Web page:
**Proposes Taxes on Vacant Houses
**Economic Inequality at Extreme Levels
By Adedapo Adesanya
Imposing taxes on vacant houses might go a long way in alleviating the terrible housing challenges faced by Nigerians, this is the standpoint held by Ms Leilana Farha, UN Special Rapporteur on the rights to adequate housing.
Ms Farha made this known on Monday in the nation’s capital, Abuja, while presenting her report at the end of a 10-day fact finding visit to the country.
She expressed concern over the human rights crisis presented by the inhumane living conditions in Nigeria’s informal settlement, which houses 69 percent of the urban population.
Ms Farha noted that Nigeria’s housing sector was in a complete crisis and existing programmes have not been able to address the ever-growing housing need.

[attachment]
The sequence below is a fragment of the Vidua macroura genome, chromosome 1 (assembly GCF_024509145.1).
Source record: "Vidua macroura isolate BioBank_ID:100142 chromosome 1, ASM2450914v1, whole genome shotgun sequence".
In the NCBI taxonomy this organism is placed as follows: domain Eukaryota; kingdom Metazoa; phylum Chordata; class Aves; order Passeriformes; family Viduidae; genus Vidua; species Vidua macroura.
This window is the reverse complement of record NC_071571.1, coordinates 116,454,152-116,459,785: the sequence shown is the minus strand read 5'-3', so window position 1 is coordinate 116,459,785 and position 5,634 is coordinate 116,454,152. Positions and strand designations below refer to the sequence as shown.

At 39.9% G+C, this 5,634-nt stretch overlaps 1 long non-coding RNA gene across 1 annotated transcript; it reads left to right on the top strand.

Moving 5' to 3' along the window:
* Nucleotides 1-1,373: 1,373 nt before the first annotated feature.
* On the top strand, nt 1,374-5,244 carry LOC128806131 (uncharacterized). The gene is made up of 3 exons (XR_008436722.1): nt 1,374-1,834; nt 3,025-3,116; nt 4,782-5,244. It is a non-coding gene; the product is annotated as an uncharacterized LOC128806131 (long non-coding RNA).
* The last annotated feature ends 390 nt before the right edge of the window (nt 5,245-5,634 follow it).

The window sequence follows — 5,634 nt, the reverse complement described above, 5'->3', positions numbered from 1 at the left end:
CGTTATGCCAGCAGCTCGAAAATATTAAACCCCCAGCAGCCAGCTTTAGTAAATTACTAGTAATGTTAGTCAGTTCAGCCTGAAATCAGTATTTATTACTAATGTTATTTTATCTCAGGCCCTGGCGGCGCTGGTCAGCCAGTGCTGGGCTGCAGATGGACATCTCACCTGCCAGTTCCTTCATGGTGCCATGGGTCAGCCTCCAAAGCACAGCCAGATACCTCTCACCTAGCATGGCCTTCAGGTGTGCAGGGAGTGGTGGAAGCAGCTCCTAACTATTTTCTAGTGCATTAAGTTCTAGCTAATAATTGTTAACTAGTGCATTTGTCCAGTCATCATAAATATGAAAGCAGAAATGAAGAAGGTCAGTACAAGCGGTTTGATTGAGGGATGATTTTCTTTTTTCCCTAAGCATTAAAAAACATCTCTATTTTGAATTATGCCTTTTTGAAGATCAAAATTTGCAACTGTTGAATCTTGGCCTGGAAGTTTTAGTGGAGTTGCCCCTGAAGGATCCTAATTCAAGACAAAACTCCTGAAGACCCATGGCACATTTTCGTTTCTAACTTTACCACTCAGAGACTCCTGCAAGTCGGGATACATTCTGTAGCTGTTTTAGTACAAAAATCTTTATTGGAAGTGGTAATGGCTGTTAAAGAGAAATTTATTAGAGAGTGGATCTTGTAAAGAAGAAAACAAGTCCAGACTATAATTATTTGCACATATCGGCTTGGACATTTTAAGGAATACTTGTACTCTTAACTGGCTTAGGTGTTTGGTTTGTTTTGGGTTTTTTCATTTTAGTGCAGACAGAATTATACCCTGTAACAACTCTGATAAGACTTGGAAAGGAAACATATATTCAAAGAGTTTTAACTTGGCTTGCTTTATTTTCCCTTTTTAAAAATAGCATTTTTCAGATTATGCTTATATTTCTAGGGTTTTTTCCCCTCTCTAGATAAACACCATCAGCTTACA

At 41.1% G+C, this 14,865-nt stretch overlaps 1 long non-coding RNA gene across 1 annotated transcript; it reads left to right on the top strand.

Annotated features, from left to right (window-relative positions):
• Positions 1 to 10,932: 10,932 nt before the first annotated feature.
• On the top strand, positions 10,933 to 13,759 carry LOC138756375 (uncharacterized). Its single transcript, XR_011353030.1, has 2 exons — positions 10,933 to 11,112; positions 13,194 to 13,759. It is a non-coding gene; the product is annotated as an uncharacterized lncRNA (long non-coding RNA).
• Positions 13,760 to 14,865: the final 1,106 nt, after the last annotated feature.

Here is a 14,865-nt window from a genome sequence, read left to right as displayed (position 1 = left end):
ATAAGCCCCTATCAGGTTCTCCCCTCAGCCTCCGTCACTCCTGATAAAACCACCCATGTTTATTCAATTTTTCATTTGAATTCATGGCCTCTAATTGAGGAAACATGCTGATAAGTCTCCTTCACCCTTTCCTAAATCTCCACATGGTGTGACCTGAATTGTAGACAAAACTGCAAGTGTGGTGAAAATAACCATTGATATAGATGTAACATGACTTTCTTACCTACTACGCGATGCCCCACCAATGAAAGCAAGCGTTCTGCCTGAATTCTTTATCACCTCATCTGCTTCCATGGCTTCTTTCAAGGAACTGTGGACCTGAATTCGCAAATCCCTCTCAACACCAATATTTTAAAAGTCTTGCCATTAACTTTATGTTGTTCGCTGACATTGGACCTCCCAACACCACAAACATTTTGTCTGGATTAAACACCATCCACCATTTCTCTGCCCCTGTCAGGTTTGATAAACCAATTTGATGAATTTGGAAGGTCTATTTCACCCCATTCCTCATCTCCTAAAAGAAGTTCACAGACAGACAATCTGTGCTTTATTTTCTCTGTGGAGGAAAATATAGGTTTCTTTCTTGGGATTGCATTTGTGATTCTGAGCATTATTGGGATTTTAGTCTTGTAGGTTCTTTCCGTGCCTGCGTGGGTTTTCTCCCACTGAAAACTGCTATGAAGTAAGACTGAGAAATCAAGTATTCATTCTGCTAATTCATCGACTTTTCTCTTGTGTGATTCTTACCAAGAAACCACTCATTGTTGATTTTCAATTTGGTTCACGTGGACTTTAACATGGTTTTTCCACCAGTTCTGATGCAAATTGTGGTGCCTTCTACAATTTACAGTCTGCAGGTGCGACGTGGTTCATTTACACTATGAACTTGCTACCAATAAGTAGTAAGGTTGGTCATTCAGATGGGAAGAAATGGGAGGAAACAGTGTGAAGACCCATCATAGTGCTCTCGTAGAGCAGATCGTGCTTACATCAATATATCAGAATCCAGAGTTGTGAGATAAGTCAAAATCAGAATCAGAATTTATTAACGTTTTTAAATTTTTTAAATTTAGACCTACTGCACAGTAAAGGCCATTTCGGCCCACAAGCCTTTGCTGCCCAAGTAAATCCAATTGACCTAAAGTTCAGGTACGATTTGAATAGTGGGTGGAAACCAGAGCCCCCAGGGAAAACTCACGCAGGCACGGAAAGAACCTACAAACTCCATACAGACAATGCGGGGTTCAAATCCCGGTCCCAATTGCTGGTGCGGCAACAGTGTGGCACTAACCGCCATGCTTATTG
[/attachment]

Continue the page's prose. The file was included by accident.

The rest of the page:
She said, “Most residents in Nigeria’s ballooning informal settlement live without access to even the most basic services like running water and they lack any security of tenure forcing them to live in constant fear of being evicted.
“I was shocked to see that the communities most in need of protection and assistance by the state are instead persecuted, harassed, extorted and even arrested and jailed without having ever committed a crime.”
She noted that economic inequality in Nigeria has reached extreme levels and is playing itself out clearly in the housing sector.
The UN Rapporteur pointed out that Nigeria has estimated housing shortage of 22 million units while newly built luxury dwellings are springing up throughout cities – made possible often through the forced eviction of poor communities.
She added, “Nigeria’s housing sector is in a complete crisis. There is no current national housing action plan or strategy. Coordination and communication between federal and state governments seems lacking.”